An Effective Protocol is Critical

A diagnosis of bacterial meningitis invokes fear, but the key to dealing with it is preparation.  In addition to proper training and equipment, an effective bacterial meningitis isolation protocol ispost mortem tissue specimen from a slice, showing acute meningitis critical for those dealing with patients and anything potentially carrying the pathogens. This dangerous disease is a compelling reason to ensure compliance with effective isolation protocols to avoid exposure of staff or others.

If approved protocols for dealing with patients, tissues and wastes that may carry the pathogen are not in place, they should be written and reviewed. The best time to develop these protocols is before they are actually needed.


Patient Isolation

Meningitis patients must be isolated while they are infectious, generally for the first 24 hours after antibiotic treatment. As the pathogens are generally passed to others by sputum or other bodily fluid contact, the highest level of isolation is not required. Normally, placing the patient in a private room and requiring staff and visitors to use surgical masks, gloves and gowns should be sufficient, while pathogenic microbes are still viable. If the patient is aspirating sputum or other activity is creating patient fluid aerosols, greater precautions may be required.


Infected tissues, fluids and instruments

Treatment produces laboratory specimens, soiled linens, red-bag wastes and instruments Stained spinal fluid showing meningitisto be handled with appropriate isolation precautions. When these materials must be physically handled directly by staff, Personal Protective Equipment (PPE) such as gowns, face masks, respirators and gloves should be used to avoid skin and respiratory exposure.

Common conservative infection control protocols will be adequate, if they are carefully and fully implemented. Full, consistent protocol observation is critical in patient rooms, treatment areas, hazard disposal rooms and transport.

In the laboratory the use of PPE and conservative handling continues to be critical until the material is isolated in a barrier isolation enclosure, biological safety cabinet or fume hood, or is sealed in a closed vessel. If the laboratory bacterial meningitis isolation protocol to be applied for a given test is a general laboratory standard for tests on all pathogens, it should be reviewed for safety with these pathogen types. If there is no protocol in place we recommend working with your infection control department to develop and refine effective protocols. You may consider including the following elements in a draft protocol for lab work:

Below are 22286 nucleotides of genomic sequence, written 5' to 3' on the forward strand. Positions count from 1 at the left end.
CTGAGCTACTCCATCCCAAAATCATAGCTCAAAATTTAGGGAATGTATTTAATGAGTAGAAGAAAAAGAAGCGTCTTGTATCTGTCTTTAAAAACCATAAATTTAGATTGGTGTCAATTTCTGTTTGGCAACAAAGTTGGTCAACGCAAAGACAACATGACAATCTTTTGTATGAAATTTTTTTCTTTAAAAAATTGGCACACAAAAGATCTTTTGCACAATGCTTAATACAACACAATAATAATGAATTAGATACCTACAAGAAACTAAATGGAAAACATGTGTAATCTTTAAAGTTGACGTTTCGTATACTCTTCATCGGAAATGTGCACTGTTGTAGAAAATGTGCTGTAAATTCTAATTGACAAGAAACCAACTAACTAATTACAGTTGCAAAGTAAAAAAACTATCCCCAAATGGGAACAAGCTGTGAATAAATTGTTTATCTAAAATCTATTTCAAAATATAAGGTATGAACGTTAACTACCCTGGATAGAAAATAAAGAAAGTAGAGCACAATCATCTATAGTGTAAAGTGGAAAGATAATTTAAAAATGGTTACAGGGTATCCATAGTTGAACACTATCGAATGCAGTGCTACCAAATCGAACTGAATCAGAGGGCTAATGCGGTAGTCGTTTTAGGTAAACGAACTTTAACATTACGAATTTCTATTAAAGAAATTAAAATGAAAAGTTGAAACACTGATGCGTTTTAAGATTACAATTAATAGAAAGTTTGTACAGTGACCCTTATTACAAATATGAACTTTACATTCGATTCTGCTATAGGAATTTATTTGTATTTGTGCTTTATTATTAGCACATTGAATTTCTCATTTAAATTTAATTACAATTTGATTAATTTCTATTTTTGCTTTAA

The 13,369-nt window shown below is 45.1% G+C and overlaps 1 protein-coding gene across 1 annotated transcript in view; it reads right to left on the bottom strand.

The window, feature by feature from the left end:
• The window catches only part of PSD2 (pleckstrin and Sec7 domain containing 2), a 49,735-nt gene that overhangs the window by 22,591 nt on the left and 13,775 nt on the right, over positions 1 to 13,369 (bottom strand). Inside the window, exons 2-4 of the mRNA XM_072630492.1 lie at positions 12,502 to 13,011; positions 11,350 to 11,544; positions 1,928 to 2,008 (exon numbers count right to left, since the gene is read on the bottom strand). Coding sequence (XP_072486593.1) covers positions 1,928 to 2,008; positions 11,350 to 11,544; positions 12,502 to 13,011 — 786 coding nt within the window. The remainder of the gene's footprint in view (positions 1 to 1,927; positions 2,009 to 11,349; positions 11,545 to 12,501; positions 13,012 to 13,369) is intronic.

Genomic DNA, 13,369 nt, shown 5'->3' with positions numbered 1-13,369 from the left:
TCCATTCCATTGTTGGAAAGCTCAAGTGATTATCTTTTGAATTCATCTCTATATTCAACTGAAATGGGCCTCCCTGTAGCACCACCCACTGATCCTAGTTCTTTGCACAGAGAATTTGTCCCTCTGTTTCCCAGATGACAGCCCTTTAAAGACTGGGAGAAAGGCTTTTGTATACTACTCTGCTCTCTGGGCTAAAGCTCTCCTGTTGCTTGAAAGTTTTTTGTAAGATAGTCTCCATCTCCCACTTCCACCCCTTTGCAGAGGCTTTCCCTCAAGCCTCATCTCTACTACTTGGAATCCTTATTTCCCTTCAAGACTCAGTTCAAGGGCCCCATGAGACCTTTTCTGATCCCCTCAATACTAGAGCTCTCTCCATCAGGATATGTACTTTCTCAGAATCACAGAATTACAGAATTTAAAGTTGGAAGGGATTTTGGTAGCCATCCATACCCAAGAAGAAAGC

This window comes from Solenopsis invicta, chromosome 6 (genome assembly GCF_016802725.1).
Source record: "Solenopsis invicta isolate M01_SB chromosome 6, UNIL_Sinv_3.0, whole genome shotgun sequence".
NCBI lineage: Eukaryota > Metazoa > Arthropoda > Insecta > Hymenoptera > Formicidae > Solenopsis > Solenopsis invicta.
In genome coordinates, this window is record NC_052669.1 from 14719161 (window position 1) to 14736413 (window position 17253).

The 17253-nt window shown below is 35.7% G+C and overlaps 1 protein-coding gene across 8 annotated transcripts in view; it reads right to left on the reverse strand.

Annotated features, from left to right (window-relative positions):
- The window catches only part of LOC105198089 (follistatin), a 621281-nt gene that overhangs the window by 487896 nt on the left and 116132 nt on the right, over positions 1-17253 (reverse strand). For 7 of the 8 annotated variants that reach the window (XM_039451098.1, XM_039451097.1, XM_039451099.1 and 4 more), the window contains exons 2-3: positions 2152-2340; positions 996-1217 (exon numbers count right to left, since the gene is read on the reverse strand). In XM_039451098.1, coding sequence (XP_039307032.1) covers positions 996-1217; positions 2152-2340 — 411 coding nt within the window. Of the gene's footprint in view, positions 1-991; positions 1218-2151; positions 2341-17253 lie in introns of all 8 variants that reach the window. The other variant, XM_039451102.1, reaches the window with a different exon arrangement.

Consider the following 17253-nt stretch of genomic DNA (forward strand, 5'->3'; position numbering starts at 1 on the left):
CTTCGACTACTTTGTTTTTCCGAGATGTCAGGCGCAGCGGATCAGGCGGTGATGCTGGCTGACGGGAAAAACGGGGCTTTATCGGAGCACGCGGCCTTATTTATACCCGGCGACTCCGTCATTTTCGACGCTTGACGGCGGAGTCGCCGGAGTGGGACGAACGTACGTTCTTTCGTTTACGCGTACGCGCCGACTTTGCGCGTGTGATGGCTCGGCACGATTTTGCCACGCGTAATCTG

1. A conservative transport protocol with materials in sealed containers and staff in appropriate pathogen safe PPE must be applied until materials are inside isolation enclosures.
  2. If possible, barrier isolation glove box cabinets should be used for processing.
  3. If a fume hood is used, the user must wear PPE during use, similar to PPE required for transport.
  4. While processing tissues, fluids or cultures, care must be exercised to minimize exposure to instruments, vessels, materials and enclosure interiors, and all exposed elements must be kept together and apart from those not exposed.
  5. After processing is completed, all exposed items must be sealed in containers, or thoroughly cleaned and disinfected with a broad spectrum antimicrobial.
  6. The enclosure interior and sealed containers must be cleaned and disinfected with a broad spectrum antimicrobial, with particular attention to areas known to be directly exposed.
  7. Only after antimicrobial agents are applied and allowed recommended times to act should enclosures be opened so tools, specimens and other materials removed


Developing the Site Protocols

It is critical to have final reviewed and approved bacterial meningitis isolation protocols in place for each facility, organization and process. While these protocols can be adopted from national or international organizations or developed locally, it is critical that they be reviewed and approved for and by those that will use them.

Not all facilities or teams have the same equipment, training, personnel or priorities, so protocols often must be adapted to the site and team. Whether they are adopted, adapted or written from scratch they must be reviewed, approved and tested by your infection control officer prior to approval for standard use. Once approved, the bacterial meningitis isolation protocol will only be effective if staff are trained and routinely audited to ensure consistent compiant application.


Image by Marvin 101 – Own work, CC BY-SA 3.0,

Photo by Jensflorian (Own work) [CC BY-SA 3.0 ( or GFDL (], via Wikimedia Commons

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